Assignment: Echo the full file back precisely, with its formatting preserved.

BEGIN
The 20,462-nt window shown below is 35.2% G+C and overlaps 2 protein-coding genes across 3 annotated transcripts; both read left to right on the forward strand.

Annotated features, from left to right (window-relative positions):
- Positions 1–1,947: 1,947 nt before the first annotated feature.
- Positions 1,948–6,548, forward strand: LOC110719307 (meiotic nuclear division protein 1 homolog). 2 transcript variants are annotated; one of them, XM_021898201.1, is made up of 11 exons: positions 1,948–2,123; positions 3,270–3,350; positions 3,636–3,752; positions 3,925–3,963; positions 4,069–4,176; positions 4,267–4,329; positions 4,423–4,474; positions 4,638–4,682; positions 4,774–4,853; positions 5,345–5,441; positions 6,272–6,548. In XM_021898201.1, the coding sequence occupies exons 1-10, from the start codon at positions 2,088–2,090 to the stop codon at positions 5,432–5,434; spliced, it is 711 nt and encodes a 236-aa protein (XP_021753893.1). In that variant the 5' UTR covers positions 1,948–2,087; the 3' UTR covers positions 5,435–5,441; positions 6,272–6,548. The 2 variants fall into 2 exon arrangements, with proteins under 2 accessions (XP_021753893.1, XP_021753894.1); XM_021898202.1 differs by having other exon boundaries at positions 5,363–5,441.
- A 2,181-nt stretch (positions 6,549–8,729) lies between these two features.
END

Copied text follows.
The 20,462-nt window shown below is 35.2% G+C and overlaps 2 protein-coding genes across 3 annotated transcripts; both read left to right on the forward strand.

Annotated features, from left to right (window-relative positions):
- Positions 1–1,947: 1,947 nt before the first annotated feature.
- Positions 1,948–6,548, forward strand: LOC110719307 (meiotic nuclear division protein 1 homolog). 2 transcript variants are annotated; one of them, XM_021898201.1, is made up of 11 exons: positions 1,948–2,123; positions 3,270–3,350; positions 3,636–3,752; positions 3,925–3,963; positions 4,069–4,176; positions 4,267–4,329; positions 4,423–4,474; positions 4,638–4,682; positions 4,774–4,853; positions 5,345–5,441; positions 6,272–6,548. In XM_021898201.1, the coding sequence occupies exons 1-10, from the start codon at positions 2,088–2,090 to the stop codon at positions 5,432–5,434; spliced, it is 711 nt and encodes a 236-aa protein (XP_021753893.1). In that variant the 5' UTR covers positions 1,948–2,087; the 3' UTR covers positions 5,435–5,441; positions 6,272–6,548. The 2 variants fall into 2 exon arrangements, with proteins under 2 accessions (XP_021753893.1, XP_021753894.1); XM_021898202.1 differs by having other exon boundaries at positions 5,363–5,441.
- A 2,181-nt stretch (positions 6,549–8,729) lies between these two features.